The agenda for the forum is set by our Clients, ensuring that the most up to date and pressing issues are discussed. 2020 has been an exceptional year and the HR Forums have proved to be an invaluable source of information and perspective for our Clients, they have provided more context, knowledge and insight during this challenging period when issues that have never even been considered before have required quick and confident responses.
Unsurprisingly, the issues caused by Covid were the primary focus of the Tuesday’s Hr Forum, with matters ranging from mental health to Christmas Parties. Below is a summary of some of the matters discussed.
Adjusting to the new way of working:
It seems a majority of firms are looking to develop a model that suits people in different roles and with different working styles.
Firms are keeping their office spaces but are keeping under review the amount of space and the way it is used. A few had let some office space go already.
Most firms were being guided by individuals desire to return to the office but have worked hard to provide covid-safe working environments and have supported those who feel unable to either due to their circumstances or attitude to risk.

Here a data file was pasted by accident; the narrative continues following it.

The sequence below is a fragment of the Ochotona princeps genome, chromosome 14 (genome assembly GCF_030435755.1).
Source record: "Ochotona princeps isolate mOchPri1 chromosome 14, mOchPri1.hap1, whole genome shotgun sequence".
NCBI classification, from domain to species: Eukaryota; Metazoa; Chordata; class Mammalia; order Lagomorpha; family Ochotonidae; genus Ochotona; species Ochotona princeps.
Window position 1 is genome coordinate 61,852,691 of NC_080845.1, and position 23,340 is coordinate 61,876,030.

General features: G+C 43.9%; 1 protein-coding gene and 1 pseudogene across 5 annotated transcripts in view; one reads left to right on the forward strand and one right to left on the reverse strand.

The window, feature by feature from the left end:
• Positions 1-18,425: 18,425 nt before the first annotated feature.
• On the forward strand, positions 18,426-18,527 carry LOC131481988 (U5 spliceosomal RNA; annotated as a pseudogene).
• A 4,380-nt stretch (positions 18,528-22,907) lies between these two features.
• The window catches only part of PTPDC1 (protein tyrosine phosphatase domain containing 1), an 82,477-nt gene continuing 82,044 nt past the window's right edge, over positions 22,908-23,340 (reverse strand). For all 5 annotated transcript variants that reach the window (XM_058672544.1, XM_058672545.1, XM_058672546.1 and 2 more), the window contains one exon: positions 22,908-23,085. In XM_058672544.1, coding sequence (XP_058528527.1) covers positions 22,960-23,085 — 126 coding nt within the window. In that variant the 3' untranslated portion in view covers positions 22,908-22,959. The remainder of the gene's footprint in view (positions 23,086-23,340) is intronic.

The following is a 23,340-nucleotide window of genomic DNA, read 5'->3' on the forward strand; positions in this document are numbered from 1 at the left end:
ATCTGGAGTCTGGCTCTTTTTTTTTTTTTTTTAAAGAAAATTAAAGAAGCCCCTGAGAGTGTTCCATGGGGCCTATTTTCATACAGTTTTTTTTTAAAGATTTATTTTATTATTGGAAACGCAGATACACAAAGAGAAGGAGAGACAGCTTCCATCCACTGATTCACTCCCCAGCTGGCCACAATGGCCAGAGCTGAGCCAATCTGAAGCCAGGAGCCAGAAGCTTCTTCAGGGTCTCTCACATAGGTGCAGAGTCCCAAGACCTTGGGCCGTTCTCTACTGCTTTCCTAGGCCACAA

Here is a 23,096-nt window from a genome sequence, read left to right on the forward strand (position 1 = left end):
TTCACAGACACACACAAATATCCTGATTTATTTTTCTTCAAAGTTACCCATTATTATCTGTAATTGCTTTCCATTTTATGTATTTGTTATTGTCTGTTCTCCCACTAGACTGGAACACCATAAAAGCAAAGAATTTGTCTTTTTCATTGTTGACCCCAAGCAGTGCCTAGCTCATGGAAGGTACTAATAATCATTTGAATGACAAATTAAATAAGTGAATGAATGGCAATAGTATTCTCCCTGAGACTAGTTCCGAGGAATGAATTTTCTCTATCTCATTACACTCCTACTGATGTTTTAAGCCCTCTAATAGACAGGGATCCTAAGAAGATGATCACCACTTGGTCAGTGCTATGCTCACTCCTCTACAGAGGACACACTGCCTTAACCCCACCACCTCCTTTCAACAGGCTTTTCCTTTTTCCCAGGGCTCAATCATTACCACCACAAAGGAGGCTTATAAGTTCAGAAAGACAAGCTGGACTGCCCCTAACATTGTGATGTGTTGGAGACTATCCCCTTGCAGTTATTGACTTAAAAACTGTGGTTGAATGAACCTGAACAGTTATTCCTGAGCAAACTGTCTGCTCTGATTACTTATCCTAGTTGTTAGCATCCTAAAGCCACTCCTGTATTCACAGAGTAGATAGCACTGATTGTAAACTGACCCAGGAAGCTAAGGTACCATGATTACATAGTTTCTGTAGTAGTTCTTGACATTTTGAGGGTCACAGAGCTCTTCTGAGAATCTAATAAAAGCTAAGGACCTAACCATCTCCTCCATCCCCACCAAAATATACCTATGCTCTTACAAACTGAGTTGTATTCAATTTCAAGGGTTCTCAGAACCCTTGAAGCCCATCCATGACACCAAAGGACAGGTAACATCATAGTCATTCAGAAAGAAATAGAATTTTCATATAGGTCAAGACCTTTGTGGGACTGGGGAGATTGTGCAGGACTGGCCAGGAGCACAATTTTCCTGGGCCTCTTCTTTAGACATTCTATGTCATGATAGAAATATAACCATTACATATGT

One firm had a carefully planned a significant return in August with most people working from the office at least two days a week. The response to this has been really positive even from those who were initially wary. The Forum was in the morning with the announcement to ‘work at home if you can’ coming later that day. This particular firm offered everyone the opportunity to work from home 100% of the time again and only a very small number took them up on it. They really have found a balance that people enjoy.
Other firms are very much leaving it up to the individuals but have worked out schemes that offer access to the office on specific days for each person to ensure social distancing. Some firms, like Addleshaws and DAC Beachcrofts, have desk booking apps which also acts as a track and trace if needed.
Everyone was in agreement that Covid has sped up agile working but felt that offices were always going to be important. Most firms said that they couldn’t foresee return to 5 days a week in the office for all employees.
Working from home:
There has been much more discussion on this subject in previous forums and most seem to have got into a pattern with this now, however there were a few matters raised perhaps as a result of at least part home working seeming like it will be the new normal for a considerable period of time.
Contribute to costs such as electricity – apparently a few staff had raised this but nobody has addressed this matter so far. There are tax rebates available for those working at home and it was also discussed that employees are saving money and time from commuting etc.
Office equipment for homeworking: